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The Tentacle


October 25, 2006

When It Rains Frogs

Kevin E. Dayhoff

Perhaps I have my head in the sand and suffer from a great reality disconnect, but I'm just not buying the grand Democratic Wave Theory that is being drubbed into everyone's head these days by the main stream media.

Often when I think of the "Democratic Wave Theory," I have visions of the Australian 1977 Peter Weir occult movie "The Last Wave" and the prophetic scene where it rained frogs.

The steady drumbeat of "The Democrats are coming" hype is just not ringing true and reminds me of an almost cult-like obsession. Get a grip. Focus and get on message. There's a nasty storm on the horizon and we're all going to get soaked, but it is not really going to rain frogs.

To be sure, Republicans are going to lose seats in both the Senate and the House. And yes, I will concede that the House of Representatives contest is the stuff of full-metal-Maalox. All the Democrats need to do is pick up 15 seats out of the 435 contests; it will be a nail-biter.

And yes, in many ways the Republicans in Congress deserve to lose the majority. The 109th Congress has been a waste and all of us deserve a refund.

But not taken into consideration in most discussions about the upcoming election is where is the alternative? There is no depth on the Democratic bench.

The problem for Republicans continues to be leadership fatigue and 'staying on message' that this mid-term election is about the economy, taxes and spending, national security, immigration reform and - what was the other? - oh, yeah - the economy.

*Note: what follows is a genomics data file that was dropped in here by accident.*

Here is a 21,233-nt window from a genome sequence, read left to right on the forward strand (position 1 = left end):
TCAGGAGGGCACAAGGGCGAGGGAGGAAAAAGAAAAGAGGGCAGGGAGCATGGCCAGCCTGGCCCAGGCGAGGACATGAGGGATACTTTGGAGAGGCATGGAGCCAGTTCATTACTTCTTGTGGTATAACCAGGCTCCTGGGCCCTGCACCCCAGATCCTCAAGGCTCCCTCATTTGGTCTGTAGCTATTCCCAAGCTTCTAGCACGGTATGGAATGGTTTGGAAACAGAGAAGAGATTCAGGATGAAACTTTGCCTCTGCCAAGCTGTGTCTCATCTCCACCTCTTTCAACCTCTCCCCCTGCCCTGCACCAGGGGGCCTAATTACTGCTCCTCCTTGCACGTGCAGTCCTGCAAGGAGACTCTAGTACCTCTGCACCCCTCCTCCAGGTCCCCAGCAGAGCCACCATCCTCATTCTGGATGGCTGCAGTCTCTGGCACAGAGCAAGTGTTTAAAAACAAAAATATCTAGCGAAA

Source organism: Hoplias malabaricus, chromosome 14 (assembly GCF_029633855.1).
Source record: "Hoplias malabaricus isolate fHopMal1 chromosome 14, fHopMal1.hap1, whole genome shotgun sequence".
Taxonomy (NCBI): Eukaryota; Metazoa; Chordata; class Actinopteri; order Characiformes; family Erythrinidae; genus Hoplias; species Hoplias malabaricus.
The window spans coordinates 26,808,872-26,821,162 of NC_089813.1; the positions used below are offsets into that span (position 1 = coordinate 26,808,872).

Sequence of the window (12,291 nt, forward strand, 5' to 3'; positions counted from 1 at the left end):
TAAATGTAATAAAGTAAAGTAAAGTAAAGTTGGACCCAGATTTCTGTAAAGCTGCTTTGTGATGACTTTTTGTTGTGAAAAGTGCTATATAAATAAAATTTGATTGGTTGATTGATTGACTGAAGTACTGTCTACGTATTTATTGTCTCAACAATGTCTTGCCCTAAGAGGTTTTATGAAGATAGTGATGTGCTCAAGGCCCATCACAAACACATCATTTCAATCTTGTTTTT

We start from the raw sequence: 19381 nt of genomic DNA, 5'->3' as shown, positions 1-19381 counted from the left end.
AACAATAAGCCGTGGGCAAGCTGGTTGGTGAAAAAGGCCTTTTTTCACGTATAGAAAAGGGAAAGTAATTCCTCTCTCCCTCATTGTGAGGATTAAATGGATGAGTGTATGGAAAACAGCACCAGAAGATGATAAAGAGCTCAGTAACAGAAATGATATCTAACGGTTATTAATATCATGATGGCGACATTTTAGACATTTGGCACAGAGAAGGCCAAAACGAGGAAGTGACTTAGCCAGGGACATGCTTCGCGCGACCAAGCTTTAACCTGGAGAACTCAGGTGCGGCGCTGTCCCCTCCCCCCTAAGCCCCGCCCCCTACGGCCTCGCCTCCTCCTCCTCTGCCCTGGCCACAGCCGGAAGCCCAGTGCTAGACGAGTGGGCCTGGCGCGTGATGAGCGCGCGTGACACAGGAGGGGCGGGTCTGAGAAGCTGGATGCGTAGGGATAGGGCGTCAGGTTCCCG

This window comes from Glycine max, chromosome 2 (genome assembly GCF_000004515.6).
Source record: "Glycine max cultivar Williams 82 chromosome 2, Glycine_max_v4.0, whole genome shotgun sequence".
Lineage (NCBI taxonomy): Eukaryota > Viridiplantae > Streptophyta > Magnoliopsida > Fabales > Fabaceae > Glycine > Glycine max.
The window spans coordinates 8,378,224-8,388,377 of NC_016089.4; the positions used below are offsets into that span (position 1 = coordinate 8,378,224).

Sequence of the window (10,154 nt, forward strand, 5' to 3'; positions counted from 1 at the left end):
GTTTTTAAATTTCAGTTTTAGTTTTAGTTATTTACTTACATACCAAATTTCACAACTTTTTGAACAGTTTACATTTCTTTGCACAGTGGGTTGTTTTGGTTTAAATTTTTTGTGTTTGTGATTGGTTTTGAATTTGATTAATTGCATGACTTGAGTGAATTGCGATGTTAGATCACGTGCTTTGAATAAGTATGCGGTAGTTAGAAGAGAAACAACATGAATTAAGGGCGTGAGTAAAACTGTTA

Yes, all elections are local, and, yes, some changes are in order; but when the curtain is pulled - or when the absentee ballot is about to be sealed in the envelope - it is inconceivable that most Americans are going to embrace the traditionally soft-on-national-security approaches and increased taxes of the Democratic Party.

Not to mention the potential of two years of endless congressional hearings undermining our national security and non-stop partisan attempts to impeach the president on groundless charges and lay the groundwork for a Democrat to occupy the White House in 2009. If you thought the 109th Congress was a waste, you ain't seen nothin' until you see what a Democratic majority would do in the 110th.

Let's face it, when your head hits the pillow at night, the over-aged teenager Barrack Obama, Belgium waffle Hillary Clinton and a hate-spewing Nancy Pelosi may cause you nightmares; they certainly don't inspire confidence.

Considering the threat of a nuclear North Korea and Iran, the specter of Iraq becoming the next post-Russian Afghanistan, human remains still being discovered in the ashes of the World Trade Center, and an unsecured southern border, it is time to get real.

Lost in all the talk of conservatives staying home because of justified discontent over the obscene spending by this administration, lack of immigration reform, and the steady stream of members of Congress betraying our trust stands the obvious question: So you are going to turn this mess over to a wave of Democrats?